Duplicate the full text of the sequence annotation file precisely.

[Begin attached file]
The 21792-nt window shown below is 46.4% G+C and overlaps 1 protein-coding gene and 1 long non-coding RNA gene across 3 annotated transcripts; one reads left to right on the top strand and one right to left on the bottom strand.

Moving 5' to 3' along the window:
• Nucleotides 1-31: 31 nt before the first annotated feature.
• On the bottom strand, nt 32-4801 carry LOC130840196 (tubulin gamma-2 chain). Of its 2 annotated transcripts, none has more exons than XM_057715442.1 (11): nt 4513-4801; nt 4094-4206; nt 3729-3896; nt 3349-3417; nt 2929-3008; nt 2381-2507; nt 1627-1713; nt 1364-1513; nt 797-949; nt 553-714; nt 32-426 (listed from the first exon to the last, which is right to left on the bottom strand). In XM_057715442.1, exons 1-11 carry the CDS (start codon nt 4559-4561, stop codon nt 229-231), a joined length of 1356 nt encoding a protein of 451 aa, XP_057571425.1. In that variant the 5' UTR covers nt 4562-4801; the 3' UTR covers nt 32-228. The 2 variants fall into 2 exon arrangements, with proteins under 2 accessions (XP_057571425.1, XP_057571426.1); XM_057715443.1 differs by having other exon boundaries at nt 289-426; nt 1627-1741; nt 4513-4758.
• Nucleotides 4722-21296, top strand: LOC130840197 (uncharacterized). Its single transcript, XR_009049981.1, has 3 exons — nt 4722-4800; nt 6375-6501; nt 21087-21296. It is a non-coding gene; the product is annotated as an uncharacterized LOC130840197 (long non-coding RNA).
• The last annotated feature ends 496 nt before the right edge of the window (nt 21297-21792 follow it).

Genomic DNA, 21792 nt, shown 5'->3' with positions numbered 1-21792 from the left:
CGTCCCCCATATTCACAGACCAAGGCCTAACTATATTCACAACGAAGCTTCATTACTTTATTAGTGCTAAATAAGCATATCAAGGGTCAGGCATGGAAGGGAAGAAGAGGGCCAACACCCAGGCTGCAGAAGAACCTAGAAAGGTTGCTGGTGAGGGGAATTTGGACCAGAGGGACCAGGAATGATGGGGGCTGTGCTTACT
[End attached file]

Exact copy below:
The 21792-nt window shown below is 46.4% G+C and overlaps 1 protein-coding gene and 1 long non-coding RNA gene across 3 annotated transcripts; one reads left to right on the top strand and one right to left on the bottom strand.

Moving 5' to 3' along the window:
• Nucleotides 1-31: 31 nt before the first annotated feature.
• On the bottom strand, nt 32-4801 carry LOC130840196 (tubulin gamma-2 chain). Of its 2 annotated transcripts, none has more exons than XM_057715442.1 (11): nt 4513-4801; nt 4094-4206; nt 3729-3896; nt 3349-3417; nt 2929-3008; nt 2381-2507; nt 1627-1713; nt 1364-1513; nt 797-949; nt 553-714; nt 32-426 (listed from the first exon to the last, which is right to left on the bottom strand). In XM_057715442.1, exons 1-11 carry the CDS (start codon nt 4559-4561, stop codon nt 229-231), a joined length of 1356 nt encoding a protein of 451 aa, XP_057571425.1. In that variant the 5' UTR covers nt 4562-4801; the 3' UTR covers nt 32-228. The 2 variants fall into 2 exon arrangements, with proteins under 2 accessions (XP_057571425.1, XP_057571426.1); XM_057715443.1 differs by having other exon boundaries at nt 289-426; nt 1627-1741; nt 4513-4758.
• Nucleotides 4722-21296, top strand: LOC130840197 (uncharacterized). Its single transcript, XR_009049981.1, has 3 exons — nt 4722-4800; nt 6375-6501; nt 21087-21296. It is a non-coding gene; the product is annotated as an uncharacterized LOC130840197 (long non-coding RNA).
• The last annotated feature ends 496 nt before the right edge of the window (nt 21297-21792 follow it).

Genomic DNA, 21792 nt, shown 5'->3' with positions numbered 1-21792 from the left:
CGTCCCCCATATTCACAGACCAAGGCCTAACTATATTCACAACGAAGCTTCATTACTTTATTAGTGCTAAATAAGCATATCAAGGGTCAGGCATGGAAGGGAAGAAGAGGGCCAACACCCAGGCTGCAGAAGAACCTAGAAAGGTTGCTGGTGAGGGGAATTTGGACCAGAGGGACCAGGAATGATGGGGGCTGTGCTTACT